tian Babylon, it would have been of some note. Yet, if we may believe Lardner, there is no mention made of any church or bishop at the Egyptian Babylon, in any of the writers of the first four centuries: consequently, it is not the Babylon in the salutation.-Erasmus, Drusius, Beza, Lightfoot, Basnage, Beausobre, Cave, Wetstein, and Benson, think the apostle meant Babylon in Assyria. And in support of this opinion, Benson observes, that the Assyrian Babylon being the metropolis of the Eastern dispersion of the Jews, Peter, as an apostle of the circumcision, would very naturally, when he left Judea, go among the Jews at Babylon: And, that it is not probable, he would date his letter from a place by its figurative name.-But Lardner says the Assyrian Babylon was almost deserted in the apostle's days; and adds, can. vol. iii. page 246. "If the Assyrian Babylon was not "now subject to the Romans, but to the Parthians, which I sup66 pose to be allowed by all, it cannot be the place intended by "Peter. For the people to whom he writes, were subject to the "Romans: And at the time of writing this epistle, he must have "been within the territories of the same empire, 1 Ep. ii. 13, 14. "Submit yourselves to every ordinance of man for the Lord's "sake: Whether it be to the king, or rather Emperor, as supreme, or unto governors sent (from Rome) by him for the "punishment of evil doers, and for the praise of them that do "well. Again, ver. 17. Honour the king: or rather the EmpeIf St. Peter had not now been within the Roman terri"tories, he would have been led to express himself in a diffe"rent manner, when he enforced obedience to the Roman Em"peror.-St. Peter requires subjection to governors sent by the "Emperor; undoubtedly meaning from Rome. I suppose that "way of speaking might be properly used in any part of the em"pire. But it might have a special propriety, if the writer was "then at Rome." To these particulars, I add that Peter's letter was directed only to the inhabitants of the lesser Asia.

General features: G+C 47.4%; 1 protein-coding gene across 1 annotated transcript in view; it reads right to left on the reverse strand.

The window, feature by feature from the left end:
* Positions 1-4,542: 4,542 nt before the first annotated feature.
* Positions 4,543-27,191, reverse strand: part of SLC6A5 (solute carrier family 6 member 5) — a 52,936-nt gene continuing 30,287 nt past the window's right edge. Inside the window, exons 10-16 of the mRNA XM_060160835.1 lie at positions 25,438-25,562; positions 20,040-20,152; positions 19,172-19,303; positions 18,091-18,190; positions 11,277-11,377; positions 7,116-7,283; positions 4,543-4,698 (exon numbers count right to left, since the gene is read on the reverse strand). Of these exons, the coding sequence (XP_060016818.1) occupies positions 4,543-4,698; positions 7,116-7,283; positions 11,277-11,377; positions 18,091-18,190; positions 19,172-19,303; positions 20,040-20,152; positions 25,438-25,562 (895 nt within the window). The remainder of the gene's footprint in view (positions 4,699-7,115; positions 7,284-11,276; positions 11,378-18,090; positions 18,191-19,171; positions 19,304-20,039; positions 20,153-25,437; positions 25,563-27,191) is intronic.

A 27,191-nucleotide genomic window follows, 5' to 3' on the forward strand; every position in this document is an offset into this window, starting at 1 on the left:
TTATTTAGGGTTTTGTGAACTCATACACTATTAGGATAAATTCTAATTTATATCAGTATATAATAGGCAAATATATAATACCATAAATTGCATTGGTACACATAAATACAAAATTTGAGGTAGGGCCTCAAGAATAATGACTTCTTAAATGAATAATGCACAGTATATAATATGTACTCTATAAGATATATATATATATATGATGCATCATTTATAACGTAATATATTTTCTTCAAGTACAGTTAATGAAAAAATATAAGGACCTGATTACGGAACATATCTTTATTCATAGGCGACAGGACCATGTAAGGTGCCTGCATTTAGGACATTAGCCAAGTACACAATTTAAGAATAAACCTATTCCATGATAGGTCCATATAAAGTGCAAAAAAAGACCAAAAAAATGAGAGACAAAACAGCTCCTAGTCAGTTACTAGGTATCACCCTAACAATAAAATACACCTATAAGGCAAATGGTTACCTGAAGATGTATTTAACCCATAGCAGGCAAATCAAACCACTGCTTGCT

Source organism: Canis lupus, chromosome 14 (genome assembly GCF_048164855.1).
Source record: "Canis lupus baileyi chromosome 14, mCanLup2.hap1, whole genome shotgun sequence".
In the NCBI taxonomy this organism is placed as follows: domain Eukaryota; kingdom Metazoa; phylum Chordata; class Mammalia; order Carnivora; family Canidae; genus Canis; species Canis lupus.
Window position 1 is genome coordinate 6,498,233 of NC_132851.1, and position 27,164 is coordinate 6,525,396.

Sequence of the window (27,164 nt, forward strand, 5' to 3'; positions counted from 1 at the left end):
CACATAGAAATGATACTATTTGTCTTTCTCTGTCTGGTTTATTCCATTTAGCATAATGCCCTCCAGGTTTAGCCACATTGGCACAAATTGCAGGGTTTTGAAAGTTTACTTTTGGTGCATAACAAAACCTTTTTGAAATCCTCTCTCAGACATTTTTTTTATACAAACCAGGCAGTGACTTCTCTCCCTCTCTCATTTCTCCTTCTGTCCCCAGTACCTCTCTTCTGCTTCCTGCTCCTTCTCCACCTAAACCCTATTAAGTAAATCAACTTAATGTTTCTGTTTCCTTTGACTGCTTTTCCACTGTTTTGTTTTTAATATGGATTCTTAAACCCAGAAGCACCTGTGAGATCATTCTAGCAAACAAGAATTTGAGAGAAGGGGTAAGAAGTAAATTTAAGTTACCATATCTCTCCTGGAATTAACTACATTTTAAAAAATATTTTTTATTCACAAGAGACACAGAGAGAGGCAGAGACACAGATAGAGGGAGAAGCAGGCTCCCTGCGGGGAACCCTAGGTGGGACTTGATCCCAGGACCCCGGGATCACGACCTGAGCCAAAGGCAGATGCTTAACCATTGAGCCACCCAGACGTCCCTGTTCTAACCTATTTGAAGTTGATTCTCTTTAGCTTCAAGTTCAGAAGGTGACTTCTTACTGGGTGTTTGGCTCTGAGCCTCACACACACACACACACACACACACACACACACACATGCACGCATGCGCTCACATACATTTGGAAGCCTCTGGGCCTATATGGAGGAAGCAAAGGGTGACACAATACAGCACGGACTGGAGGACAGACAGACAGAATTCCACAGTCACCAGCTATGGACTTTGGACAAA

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Whitby, Grotius, and all the learned of the Romish communion, are of opinion that by Babylon, Peter meant figuratively Rome, called Babylon by John likewise, Rev. chap. xvii. xviii. And their opinion is confirmed by the general testimony of antiquity; which, as Lardner observes, is of no small weight.—Eusebius, E. H. L. ii. c. 15. informs us, that Clemens in the sixth book of his Institutions, and Papias bishop of Jerusalem, said that Mark's gospel was written at the request of Peter's hearers in Rome; and "that Peter makes mention of Mark in his first